Author: Victoria Aveyard
Genre(s): Fantasy, Romance
Release Date: February 10, 2015
Date Read: April 17, 2015
Buy This Book: Amazon | Book Depository
My Rating: ★✩✩✩✩
Mare Barrow's world is divided by blood—those with red and those with silver. Mare and her family are lowly Reds, destined to serve the Silver elite whose supernatural abilities make them nearly gods. Mare steals what she can to help her family survive, but when her best friend is conscripted into the army she gambles everything to win his freedom. A twist of fate leads her to the royal palace itself, where, in front of the king and all his nobles, she discovers a power of her own—an ability she didn't know she had. Except... her blood is Red.
To hide this impossibility, the king forces her into the role of a lost Silver princess and betroths her to one of his own sons. As Mare is drawn further into the Silver world, she risks her new position to aid the Scarlet Guard—the leaders of a Red rebellion. Her actions put into motion a deadly and violent dance, pitting prince against prince—and Mare against her own heart.
From debut author Victoria Aveyard comes a lush, vivid fantasy series where loyalty and desire can tear you apart and the only certainty is betrayal.
~ Juwairiya's Review ~
This book really doesn't know what it wants to be. On the one hand, we have the staple YA dystopian premise shoved into a fantasy world: evil rulers terrorizing the underprivileged for decades until a headstrong teen finally decides to step up and have a revolution!!!1!!!! And this is accomplished by the usual "rebels are a united force of good" concept that YA loves to preach
(Because real rebels aren't often divided by humanity's ever-complex developing ideologies or selfish personal gains as history has so frequently proven. That's not an intriguing idea to explore). Then on the other hand, there are superpowers but no proper fantasy lore to explain them so they're just there because the author said so. Or was it an unknown mutation that caused it? Yeah, I remember reading about some obscure mutation. Highly original, that.
We then move on to the world and you know from the get-go that the feudal-esque ruling class of the Silvers oversees the downtrodden Reds, who are akin to peasants. For a few chapters, you get this medieval feeling but then all of a sudden, it turns out technology exists and not just basic rifles but TV screens, radiation detectors, trains, security cameras and even makeshift motorcycles. WHat? Where did all that stuff come from? And if that stuff exists, then why didn't the Reds take advantage of it before? They seem to know how to operate tech better than the Silvers, who are too adapted to their powers, so how did this oppression last for so long (until Mare enters the picture ofcourse)?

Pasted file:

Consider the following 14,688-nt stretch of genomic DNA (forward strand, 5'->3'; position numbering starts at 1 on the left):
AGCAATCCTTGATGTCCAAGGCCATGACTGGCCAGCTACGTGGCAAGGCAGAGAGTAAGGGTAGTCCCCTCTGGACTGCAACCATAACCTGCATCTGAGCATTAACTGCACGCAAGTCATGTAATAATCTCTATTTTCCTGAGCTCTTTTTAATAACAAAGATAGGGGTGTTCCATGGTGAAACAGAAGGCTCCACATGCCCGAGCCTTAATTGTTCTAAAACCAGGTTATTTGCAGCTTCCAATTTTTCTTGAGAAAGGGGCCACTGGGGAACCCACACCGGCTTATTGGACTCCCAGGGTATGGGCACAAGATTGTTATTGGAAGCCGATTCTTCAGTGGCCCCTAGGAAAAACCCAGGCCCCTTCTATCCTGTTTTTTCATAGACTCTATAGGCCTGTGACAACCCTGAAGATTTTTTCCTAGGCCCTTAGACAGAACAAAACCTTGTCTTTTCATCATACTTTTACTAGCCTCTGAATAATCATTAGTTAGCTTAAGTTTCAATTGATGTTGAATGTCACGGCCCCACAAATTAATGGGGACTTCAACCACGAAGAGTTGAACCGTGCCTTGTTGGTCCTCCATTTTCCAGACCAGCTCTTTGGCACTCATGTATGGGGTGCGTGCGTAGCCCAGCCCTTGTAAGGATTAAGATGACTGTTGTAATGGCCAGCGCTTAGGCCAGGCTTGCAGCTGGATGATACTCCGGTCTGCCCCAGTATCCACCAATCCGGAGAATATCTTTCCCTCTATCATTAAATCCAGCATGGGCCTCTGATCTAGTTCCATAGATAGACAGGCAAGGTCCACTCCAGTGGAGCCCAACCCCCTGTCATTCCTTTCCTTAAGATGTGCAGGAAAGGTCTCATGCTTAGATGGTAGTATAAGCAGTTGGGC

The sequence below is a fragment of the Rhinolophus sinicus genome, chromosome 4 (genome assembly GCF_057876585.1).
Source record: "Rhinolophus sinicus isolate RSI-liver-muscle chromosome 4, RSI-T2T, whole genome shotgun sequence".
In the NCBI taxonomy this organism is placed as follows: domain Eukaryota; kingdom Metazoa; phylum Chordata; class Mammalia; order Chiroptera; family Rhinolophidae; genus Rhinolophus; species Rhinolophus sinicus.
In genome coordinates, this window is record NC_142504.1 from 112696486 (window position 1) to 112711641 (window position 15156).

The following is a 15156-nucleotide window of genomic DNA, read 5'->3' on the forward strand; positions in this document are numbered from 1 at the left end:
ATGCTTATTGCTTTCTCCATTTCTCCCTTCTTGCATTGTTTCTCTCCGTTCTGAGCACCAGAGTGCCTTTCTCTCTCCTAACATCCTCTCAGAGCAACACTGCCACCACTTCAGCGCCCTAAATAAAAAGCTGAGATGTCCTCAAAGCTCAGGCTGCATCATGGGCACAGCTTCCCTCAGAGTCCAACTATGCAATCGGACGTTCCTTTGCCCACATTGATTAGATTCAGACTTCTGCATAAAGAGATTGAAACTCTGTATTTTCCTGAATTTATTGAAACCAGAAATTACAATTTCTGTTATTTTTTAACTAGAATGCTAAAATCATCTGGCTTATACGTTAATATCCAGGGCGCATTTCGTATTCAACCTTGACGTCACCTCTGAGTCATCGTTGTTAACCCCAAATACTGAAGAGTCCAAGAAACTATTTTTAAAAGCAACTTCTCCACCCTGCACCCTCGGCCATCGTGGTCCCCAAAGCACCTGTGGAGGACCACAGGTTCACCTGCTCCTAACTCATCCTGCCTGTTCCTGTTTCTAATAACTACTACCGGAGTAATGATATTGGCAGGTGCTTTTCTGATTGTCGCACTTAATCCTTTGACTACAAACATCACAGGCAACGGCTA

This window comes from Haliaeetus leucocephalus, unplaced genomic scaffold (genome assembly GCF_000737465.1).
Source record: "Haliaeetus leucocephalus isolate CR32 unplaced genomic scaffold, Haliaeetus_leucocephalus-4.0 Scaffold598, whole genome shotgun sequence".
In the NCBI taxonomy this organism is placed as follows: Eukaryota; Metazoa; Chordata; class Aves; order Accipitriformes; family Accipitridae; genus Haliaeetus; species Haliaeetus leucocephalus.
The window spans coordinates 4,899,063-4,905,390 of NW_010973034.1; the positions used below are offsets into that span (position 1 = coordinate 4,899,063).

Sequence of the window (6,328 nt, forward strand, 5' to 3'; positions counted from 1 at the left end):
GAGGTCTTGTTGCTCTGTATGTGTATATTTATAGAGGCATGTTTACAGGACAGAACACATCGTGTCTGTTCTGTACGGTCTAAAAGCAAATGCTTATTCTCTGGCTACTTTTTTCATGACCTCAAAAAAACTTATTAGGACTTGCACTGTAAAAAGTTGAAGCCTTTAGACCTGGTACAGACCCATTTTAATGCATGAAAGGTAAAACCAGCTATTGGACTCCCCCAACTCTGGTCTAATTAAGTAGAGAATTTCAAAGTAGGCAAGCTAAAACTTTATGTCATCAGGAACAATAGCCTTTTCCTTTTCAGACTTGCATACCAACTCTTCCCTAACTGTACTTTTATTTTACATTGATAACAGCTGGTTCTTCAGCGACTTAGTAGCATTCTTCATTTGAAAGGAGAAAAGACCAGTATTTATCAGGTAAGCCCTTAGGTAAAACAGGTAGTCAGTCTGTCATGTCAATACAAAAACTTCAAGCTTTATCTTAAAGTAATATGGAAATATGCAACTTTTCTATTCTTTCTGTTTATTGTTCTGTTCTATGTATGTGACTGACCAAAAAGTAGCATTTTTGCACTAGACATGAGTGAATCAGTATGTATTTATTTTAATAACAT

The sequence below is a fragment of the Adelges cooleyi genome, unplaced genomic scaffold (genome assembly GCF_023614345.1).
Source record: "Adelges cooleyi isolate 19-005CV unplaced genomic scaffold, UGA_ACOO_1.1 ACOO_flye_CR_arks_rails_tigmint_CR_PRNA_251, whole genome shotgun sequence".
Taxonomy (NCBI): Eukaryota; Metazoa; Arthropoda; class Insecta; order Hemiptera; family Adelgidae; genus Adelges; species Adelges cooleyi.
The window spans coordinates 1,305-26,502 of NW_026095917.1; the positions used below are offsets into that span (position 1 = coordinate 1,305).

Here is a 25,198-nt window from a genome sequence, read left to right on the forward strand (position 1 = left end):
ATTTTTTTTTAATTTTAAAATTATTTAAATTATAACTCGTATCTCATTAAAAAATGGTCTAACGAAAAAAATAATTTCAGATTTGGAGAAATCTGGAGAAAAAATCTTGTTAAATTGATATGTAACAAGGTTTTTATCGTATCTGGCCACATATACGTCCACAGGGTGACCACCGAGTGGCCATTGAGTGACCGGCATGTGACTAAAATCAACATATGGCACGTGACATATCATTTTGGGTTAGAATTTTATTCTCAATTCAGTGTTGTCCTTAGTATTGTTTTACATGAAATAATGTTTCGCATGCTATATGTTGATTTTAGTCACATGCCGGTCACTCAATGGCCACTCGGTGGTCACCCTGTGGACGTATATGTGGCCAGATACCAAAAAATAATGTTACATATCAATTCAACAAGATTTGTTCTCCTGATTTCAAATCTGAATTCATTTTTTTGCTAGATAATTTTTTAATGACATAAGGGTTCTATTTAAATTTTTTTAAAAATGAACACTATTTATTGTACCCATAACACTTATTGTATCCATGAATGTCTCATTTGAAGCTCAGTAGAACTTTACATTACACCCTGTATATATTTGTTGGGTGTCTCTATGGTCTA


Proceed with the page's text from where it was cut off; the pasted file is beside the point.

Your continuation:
Ah, yeah, Mare. She's the headstrong teen with cRAZY new ideas like "hey, stop whipping old ladies on the streets. That seems kinda wrong, dingbat" but she doesn't do much to bring these thoughts into action. All her supposed acts of bravery were simply a consequence of the plot moving fast and carrying her with it, definitely not the other way around.
The other characters are not so different. Apart from 2 excruciatingly obvious villains UM I mean /plot twist/, all the other characters slipped out of my mind as soon I closed the book. They were just so black and white that you knew their fears, dreams, goals, actions, color of their underwear and quirky middle name as soon as they walk onto the page. And it's not like the rug is pulled out from under our feet and the stereotypes are deconstructed into thought-provoking character analysis. It's just the same old, same old. I sound like a jaded old grave digger but that's probably because every single time a YA book is hyped for its "daring, grey characters", I usually end up like so:
|*sighs and starts playing catchy Becky G pop mush in order to gain the superficial energy to proceed*|
Somewhere in the middle, the story falls flat on its face as it tries to dabble in court intrigue. But the thing is, for court intrigue to be enjoyable you need conniving chronic liars. And Mare was not that and never became that. She couldn't control her emotions at all (particularly anger. She was angry ALL DAY EVERYDAY) and I'm not even going to start on her petty hatred of perfect, smirking stock character Evangeline or her "deep and philosophical" crush on the princes. Yup, Mare is not like the other, I quote, "silly girls" who (a) just swoon over the princes and (b) get jealous of other prettier girls. There is zero similarities between Mare and these silly girls. So little in common that it's absotively unthinkable that Mare could easily become one of the stock characters herself if she hadn't struck a pot o'gold and landed a role as the protagonist.
By the way, that above was an example of how the writing style is like. Everything is stated and then for some reason repeated synonymously in italics, just in case we didn't get it the first time. It was okay at first but later on, it made the story melodramatic and like a direct-to-DVD movie trailer.
In the end, those are all my thoughts on the highly acclaimed, bestselling Red Queen. It has all the elements that made many YA books successful before but a lot of us are desensitized to these concepts now. You can't keep recycling the same formula and not expect us to get bored of it or at least become aware of it. Will we be fed the same thinly disguised tales for years to come? Stay tuned, my fellow weary readers.
|1 angry cloud that will most likely not continue on with this series.|